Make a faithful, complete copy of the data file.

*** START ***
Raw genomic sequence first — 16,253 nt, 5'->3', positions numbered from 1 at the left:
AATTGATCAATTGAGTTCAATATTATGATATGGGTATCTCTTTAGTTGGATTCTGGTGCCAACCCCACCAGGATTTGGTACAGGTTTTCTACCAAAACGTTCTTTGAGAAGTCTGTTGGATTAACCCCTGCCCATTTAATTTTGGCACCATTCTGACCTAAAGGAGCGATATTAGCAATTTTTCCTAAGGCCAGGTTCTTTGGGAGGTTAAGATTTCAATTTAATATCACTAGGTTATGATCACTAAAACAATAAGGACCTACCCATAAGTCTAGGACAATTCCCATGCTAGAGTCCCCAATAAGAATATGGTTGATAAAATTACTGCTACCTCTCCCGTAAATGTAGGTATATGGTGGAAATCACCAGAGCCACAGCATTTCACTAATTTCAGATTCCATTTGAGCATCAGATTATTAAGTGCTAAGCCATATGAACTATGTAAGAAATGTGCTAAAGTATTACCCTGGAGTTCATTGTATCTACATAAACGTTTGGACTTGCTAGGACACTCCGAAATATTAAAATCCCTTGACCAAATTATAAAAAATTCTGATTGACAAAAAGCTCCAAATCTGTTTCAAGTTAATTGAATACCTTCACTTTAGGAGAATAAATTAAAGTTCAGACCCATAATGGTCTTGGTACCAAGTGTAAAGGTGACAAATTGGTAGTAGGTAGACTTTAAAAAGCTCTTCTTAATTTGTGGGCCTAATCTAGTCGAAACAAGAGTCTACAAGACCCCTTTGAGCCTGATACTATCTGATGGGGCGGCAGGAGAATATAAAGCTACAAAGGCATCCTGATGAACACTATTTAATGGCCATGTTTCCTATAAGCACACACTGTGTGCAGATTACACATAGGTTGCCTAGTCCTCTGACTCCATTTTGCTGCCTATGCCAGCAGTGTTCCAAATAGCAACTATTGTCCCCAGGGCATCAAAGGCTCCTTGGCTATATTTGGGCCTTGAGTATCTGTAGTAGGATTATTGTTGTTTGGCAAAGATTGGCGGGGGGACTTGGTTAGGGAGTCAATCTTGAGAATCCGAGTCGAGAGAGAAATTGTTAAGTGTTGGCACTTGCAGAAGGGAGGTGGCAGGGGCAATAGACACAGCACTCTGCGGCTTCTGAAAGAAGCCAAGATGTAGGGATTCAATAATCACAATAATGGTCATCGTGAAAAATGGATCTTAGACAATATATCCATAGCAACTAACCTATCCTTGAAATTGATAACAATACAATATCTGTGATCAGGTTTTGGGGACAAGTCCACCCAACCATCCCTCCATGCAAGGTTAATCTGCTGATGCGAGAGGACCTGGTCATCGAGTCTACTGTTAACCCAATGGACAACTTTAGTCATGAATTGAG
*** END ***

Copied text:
Raw genomic sequence first — 16,253 nt, 5'->3', positions numbered from 1 at the left:
AATTGATCAATTGAGTTCAATATTATGATATGGGTATCTCTTTAGTTGGATTCTGGTGCCAACCCCACCAGGATTTGGTACAGGTTTTCTACCAAAACGTTCTTTGAGAAGTCTGTTGGATTAACCCCTGCCCATTTAATTTTGGCACCATTCTGACCTAAAGGAGCGATATTAGCAATTTTTCCTAAGGCCAGGTTCTTTGGGAGGTTAAGATTTCAATTTAATATCACTAGGTTATGATCACTAAAACAATAAGGACCTACCCATAAGTCTAGGACAATTCCCATGCTAGAGTCCCCAATAAGAATATGGTTGATAAAATTACTGCTACCTCTCCCGTAAATGTAGGTATATGGTGGAAATCACCAGAGCCACAGCATTTCACTAATTTCAGATTCCATTTGAGCATCAGATTATTAAGTGCTAAGCCATATGAACTATGTAAGAAATGTGCTAAAGTATTACCCTGGAGTTCATTGTATCTACATAAACGTTTGGACTTGCTAGGACACTCCGAAATATTAAAATCCCTTGACCAAATTATAAAAAATTCTGATTGACAAAAAGCTCCAAATCTGTTTCAAGTTAATTGAATACCTTCACTTTAGGAGAATAAATTAAAGTTCAGACCCATAATGGTCTTGGTACCAAGTGTAAAGGTGACAAATTGGTAGTAGGTAGACTTTAAAAAGCTCTTCTTAATTTGTGGGCCTAATCTAGTCGAAACAAGAGTCTACAAGACCCCTTTGAGCCTGATACTATCTGATGGGGCGGCAGGAGAATATAAAGCTACAAAGGCATCCTGATGAACACTATTTAATGGCCATGTTTCCTATAAGCACACACTGTGTGCAGATTACACATAGGTTGCCTAGTCCTCTGACTCCATTTTGCTGCCTATGCCAGCAGTGTTCCAAATAGCAACTATTGTCCCCAGGGCATCAAAGGCTCCTTGGCTATATTTGGGCCTTGAGTATCTGTAGTAGGATTATTGTTGTTTGGCAAAGATTGGCGGGGGGACTTGGTTAGGGAGTCAATCTTGAGAATCCGAGTCGAGAGAGAAATTGTTAAGTGTTGGCACTTGCAGAAGGGAGGTGGCAGGGGCAATAGACACAGCACTCTGCGGCTTCTGAAAGAAGCCAAGATGTAGGGATTCAATAATCACAATAATGGTCATCGTGAAAAATGGATCTTAGACAATATATCCATAGCAACTAACCTATCCTTGAAATTGATAACAATACAATATCTGTGATCAGGTTTTGGGGACAAGTCCACCCAACCATCCCTCCATGCAAGGTTAATCTGCTGATGCGAGAGGACCTGGTCATCGAGTCTACTGTTAACCCAATGGACAACTTTAGTCATGAATTGAG